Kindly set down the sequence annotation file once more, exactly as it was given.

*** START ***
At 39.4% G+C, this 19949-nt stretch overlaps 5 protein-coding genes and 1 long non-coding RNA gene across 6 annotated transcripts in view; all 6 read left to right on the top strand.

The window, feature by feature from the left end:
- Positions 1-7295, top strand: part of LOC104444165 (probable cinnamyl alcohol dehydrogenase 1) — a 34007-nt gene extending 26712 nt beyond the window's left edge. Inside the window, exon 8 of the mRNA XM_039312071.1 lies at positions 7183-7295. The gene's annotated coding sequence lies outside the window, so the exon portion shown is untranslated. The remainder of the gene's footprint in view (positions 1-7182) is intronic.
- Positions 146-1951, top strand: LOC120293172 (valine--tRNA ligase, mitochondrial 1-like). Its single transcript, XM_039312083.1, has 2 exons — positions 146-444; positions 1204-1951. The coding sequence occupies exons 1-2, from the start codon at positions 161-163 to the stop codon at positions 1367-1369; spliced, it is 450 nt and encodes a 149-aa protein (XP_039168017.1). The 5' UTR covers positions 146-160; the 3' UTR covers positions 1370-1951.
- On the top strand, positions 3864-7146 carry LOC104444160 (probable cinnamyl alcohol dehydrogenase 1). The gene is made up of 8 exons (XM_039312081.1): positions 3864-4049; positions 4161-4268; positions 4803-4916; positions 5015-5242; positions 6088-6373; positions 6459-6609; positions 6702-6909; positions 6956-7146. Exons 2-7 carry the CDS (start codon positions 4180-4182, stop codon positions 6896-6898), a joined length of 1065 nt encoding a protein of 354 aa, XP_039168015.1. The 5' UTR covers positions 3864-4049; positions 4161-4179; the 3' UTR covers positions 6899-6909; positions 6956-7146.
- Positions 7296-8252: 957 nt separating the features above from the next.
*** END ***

At 39.4% G+C, this 19949-nt stretch overlaps 5 protein-coding genes and 1 long non-coding RNA gene across 6 annotated transcripts in view; all 6 read left to right on the top strand.

The window, feature by feature from the left end:
- Positions 1-7295, top strand: part of LOC104444165 (probable cinnamyl alcohol dehydrogenase 1) — a 34007-nt gene extending 26712 nt beyond the window's left edge. Inside the window, exon 8 of the mRNA XM_039312071.1 lies at positions 7183-7295. The gene's annotated coding sequence lies outside the window, so the exon portion shown is untranslated. The remainder of the gene's footprint in view (positions 1-7182) is intronic.
- Positions 146-1951, top strand: LOC120293172 (valine--tRNA ligase, mitochondrial 1-like). Its single transcript, XM_039312083.1, has 2 exons — positions 146-444; positions 1204-1951. The coding sequence occupies exons 1-2, from the start codon at positions 161-163 to the stop codon at positions 1367-1369; spliced, it is 450 nt and encodes a 149-aa protein (XP_039168017.1). The 5' UTR covers positions 146-160; the 3' UTR covers positions 1370-1951.
- On the top strand, positions 3864-7146 carry LOC104444160 (probable cinnamyl alcohol dehydrogenase 1). The gene is made up of 8 exons (XM_039312081.1): positions 3864-4049; positions 4161-4268; positions 4803-4916; positions 5015-5242; positions 6088-6373; positions 6459-6609; positions 6702-6909; positions 6956-7146. Exons 2-7 carry the CDS (start codon positions 4180-4182, stop codon positions 6896-6898), a joined length of 1065 nt encoding a protein of 354 aa, XP_039168015.1. The 5' UTR covers positions 3864-4049; positions 4161-4179; the 3' UTR covers positions 6899-6909; positions 6956-7146.
- Positions 7296-8252: 957 nt separating the features above from the next.